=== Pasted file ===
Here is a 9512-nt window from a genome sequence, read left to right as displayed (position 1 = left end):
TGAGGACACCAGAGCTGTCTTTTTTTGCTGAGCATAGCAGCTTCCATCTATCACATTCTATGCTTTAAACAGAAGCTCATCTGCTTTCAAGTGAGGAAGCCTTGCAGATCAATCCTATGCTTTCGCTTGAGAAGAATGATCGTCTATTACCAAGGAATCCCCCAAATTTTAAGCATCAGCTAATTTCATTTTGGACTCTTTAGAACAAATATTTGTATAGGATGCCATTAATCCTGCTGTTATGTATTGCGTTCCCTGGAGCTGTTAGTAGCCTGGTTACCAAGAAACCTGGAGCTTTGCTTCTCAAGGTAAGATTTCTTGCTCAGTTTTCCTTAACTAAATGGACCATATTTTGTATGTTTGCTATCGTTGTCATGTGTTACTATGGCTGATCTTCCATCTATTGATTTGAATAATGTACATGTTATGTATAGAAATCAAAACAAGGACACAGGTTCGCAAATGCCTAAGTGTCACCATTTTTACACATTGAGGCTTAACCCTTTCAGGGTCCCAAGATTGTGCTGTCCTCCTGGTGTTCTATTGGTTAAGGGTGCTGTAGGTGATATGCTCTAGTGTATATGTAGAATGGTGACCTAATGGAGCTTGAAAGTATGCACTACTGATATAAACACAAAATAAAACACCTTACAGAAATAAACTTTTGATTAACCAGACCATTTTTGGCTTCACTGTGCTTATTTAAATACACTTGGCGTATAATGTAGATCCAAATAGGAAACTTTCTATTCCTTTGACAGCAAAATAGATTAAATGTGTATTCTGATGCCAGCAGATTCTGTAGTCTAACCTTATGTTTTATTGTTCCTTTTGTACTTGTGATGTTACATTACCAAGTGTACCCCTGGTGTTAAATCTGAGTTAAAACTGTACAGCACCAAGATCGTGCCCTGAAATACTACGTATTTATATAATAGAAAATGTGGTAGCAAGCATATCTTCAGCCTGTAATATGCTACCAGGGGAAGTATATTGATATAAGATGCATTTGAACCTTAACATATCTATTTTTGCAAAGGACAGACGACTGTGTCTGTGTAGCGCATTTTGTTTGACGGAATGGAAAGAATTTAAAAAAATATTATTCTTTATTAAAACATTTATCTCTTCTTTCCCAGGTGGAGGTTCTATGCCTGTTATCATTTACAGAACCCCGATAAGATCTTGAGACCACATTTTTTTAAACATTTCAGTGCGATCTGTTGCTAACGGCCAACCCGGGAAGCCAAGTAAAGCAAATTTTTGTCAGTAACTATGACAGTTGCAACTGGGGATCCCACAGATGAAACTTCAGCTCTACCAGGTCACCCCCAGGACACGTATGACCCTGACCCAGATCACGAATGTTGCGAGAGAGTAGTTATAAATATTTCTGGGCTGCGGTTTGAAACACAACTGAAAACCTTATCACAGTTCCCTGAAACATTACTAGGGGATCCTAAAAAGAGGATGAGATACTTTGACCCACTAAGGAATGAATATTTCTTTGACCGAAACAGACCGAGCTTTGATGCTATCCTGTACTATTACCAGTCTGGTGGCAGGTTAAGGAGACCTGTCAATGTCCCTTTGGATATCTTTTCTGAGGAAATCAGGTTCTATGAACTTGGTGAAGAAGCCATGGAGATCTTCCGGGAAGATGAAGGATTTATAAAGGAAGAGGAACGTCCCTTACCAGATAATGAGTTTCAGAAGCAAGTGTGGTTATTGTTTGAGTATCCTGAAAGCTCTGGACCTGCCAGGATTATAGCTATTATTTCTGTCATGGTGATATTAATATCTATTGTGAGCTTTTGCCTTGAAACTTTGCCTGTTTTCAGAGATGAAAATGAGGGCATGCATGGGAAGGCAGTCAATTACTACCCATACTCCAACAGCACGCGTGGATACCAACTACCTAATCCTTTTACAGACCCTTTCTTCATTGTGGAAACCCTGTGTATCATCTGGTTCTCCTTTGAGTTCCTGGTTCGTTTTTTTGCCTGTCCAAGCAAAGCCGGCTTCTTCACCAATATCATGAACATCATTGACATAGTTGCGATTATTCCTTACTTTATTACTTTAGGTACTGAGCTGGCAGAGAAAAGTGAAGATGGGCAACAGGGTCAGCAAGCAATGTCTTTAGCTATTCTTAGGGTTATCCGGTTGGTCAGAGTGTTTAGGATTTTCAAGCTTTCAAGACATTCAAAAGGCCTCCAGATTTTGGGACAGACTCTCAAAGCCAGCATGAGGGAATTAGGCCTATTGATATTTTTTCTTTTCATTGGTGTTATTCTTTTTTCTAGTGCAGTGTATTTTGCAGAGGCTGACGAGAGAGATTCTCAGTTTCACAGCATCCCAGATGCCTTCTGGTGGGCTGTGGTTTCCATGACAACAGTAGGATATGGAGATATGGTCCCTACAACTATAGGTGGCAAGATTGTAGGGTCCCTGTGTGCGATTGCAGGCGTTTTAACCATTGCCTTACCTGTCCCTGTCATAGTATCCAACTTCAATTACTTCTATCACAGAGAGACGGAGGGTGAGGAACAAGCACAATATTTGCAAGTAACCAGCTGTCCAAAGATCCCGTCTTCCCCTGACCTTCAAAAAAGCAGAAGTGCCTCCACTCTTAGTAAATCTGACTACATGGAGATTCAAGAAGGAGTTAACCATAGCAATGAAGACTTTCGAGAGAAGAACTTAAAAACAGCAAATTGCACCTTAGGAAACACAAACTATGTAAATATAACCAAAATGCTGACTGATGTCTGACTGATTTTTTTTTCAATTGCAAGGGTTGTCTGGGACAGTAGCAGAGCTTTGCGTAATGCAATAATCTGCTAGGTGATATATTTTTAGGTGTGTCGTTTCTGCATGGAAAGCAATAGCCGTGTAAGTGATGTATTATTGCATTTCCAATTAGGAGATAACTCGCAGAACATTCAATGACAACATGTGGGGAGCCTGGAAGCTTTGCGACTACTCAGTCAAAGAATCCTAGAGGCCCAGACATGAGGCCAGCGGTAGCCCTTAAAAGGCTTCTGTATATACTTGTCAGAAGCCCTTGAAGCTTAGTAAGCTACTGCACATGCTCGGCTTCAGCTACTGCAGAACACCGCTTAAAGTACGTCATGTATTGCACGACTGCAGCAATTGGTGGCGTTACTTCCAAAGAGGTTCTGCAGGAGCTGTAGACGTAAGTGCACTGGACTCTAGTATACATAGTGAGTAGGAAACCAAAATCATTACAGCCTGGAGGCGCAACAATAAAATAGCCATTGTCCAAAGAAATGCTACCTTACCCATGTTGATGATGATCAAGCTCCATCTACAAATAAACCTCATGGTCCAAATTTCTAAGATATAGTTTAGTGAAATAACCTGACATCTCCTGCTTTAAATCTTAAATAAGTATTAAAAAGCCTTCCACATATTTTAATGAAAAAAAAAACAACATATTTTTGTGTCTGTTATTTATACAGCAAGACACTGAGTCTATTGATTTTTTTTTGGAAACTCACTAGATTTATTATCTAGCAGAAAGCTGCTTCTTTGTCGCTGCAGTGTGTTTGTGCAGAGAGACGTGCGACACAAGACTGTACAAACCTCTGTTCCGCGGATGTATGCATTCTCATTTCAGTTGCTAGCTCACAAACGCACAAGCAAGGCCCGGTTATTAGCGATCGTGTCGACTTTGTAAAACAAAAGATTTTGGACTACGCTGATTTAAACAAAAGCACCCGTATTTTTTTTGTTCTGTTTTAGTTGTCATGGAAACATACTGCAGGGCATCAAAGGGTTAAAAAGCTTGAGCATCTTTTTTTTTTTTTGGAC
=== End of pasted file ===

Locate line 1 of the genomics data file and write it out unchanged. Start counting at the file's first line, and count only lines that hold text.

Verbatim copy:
Here is a 9512-nt window from a genome sequence, read left to right as displayed (position 1 = left end):